Before 1844, many banks in the UK issued their own banknotes, relying on the trust that the bank issuing the note would not fail. After a series of financial and banking crises, seemingly due to this self-issue system, Sir Robert Peel took advantage of a review of the Bank of England's charter to regulate the issue of notes. The result was that the Bank of England became the only bank allowed to issue banknotes, but Scots objected to this ruling because it was a response to English bank failures and was therefore not needed in the stable Scottish banking system. As a result of this protest, the Banknote (Scotland) Act was passed in 1845, with the result that Scottish banks were permitted to issue notes to the extent of the average circulation for the year to 1 May 1845 without any backing of coin or security. For the three Scottish banks which today issue their own banknotes, only £3m comes under that privilege out of well over £1,500 million in circulation. The balance is covered by deposits at the Bank of England.
The only Bank that still issues £1 notes. The front of all Royal Bank notes have a portrait of its first Governor, Lord Ilay (1682-1761), and a design based on the ceiling in the main Edinburgh branch. The engraving used is after a portrait by Allan Ramsay in the Scottish National Portrait Gallery. Lord Ilay is also the watermark design.
The Bank of Scotland was the first bank in Europe to issue its own banknotes, since 1696. The front contains a portrait of Sir Walter Scott, a design based on the bank's logo, and symbols to help the partially sighted to identify different banknotes. The reverse of all the banknotes have 3 symbols representing constituent banks of the Bank of Scotland -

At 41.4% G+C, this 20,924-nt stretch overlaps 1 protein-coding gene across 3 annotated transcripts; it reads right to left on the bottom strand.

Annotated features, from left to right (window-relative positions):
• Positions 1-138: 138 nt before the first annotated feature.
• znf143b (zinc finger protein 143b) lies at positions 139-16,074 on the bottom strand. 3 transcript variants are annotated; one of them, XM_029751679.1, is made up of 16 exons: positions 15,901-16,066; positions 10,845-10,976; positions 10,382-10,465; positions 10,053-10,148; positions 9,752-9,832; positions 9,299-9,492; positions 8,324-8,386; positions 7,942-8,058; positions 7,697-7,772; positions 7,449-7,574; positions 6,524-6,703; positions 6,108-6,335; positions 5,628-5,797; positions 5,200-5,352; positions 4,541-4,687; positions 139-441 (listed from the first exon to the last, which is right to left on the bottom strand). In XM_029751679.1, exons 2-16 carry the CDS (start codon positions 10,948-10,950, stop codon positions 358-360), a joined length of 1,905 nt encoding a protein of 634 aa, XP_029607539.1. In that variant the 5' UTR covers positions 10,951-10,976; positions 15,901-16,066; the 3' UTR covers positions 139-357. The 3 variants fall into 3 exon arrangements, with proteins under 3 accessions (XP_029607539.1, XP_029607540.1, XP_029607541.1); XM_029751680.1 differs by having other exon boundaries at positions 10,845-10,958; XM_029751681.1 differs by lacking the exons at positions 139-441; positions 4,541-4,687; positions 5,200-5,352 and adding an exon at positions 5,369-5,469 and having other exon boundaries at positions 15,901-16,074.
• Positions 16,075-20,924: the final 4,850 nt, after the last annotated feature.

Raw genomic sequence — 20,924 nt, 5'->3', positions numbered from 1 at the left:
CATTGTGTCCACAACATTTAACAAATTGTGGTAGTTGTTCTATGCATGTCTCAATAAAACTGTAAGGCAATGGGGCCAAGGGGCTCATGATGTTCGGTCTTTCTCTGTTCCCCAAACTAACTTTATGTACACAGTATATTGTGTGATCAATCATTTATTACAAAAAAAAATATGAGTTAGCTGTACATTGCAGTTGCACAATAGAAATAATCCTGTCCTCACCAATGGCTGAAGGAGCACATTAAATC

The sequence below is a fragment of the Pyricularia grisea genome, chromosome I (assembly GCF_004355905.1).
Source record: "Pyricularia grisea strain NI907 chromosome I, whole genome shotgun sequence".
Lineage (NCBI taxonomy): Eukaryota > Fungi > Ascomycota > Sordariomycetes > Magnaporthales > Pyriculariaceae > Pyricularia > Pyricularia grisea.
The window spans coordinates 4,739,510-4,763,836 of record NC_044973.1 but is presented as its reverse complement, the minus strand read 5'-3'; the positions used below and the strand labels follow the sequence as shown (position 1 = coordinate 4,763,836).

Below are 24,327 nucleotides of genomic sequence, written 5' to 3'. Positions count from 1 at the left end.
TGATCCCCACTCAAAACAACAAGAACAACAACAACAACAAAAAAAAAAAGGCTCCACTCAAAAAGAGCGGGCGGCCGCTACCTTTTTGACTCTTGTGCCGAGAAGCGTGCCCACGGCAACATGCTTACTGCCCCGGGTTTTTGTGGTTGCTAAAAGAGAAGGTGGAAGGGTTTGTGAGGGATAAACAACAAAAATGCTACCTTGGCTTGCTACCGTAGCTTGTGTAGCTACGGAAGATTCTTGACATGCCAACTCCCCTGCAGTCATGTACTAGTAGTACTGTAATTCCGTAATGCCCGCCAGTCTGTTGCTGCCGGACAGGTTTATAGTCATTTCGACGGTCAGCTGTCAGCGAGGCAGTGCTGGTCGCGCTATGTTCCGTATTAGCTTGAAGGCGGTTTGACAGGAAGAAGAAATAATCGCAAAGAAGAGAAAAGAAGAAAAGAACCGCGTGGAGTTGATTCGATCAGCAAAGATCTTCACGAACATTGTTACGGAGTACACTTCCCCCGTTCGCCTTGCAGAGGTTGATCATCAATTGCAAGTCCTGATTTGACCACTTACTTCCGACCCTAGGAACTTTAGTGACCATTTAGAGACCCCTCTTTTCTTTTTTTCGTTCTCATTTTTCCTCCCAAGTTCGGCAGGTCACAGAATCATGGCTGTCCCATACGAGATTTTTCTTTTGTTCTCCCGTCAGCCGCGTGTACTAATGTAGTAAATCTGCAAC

As well as these symbols, the banknotes have designs depicting aspects of Scottish life.
- £5 -- Blue -- Oil and Energy
- £10 -- Brown -- Distilling and Brewing
- £20 -- Pink -- Education and Research
- £50 -- Green -- Arts and Culture
- £100 -- Red -- Leisure and Tourism
The Clydesdale designs depict famous Scots on the front and items connected with them on the bank.
- £5 -- Blue -- Robert Burns, Poet. A rose and field mouse from his poems.
- £10 -- Brown -- Mary Slessor, Missionary. An illustration of her work with children in Calabar, Nigera, as well as a map of the area.
- £20 -- Purple -- Robert the Bruce, Military Leader. The statue to Robert the Bruce at Bannockburn, the Monymusk reliquary, Stirling Castle and the monument to William Wallace.
- £50 -- Green -- Adam Smith, Economist. Depictions of 18th engineering and agricultural machinery and Kirkcaldy Harbour.
- £100 -- Pink -- Lord Kelvin, Researcher and Inventor. Lord Kelvin is shown with his improved mariner's compass, and a map of the route of the first commercially successful transatlantic cable. On the reverse is his university lecture room.
All Scottish banknotes are technically not Legal tender anywhere, because they are not drawn on the security of the Bank of England, BUT, they are accepted forms of payment in the UK. You might have some difficulty paying with £100 notes though.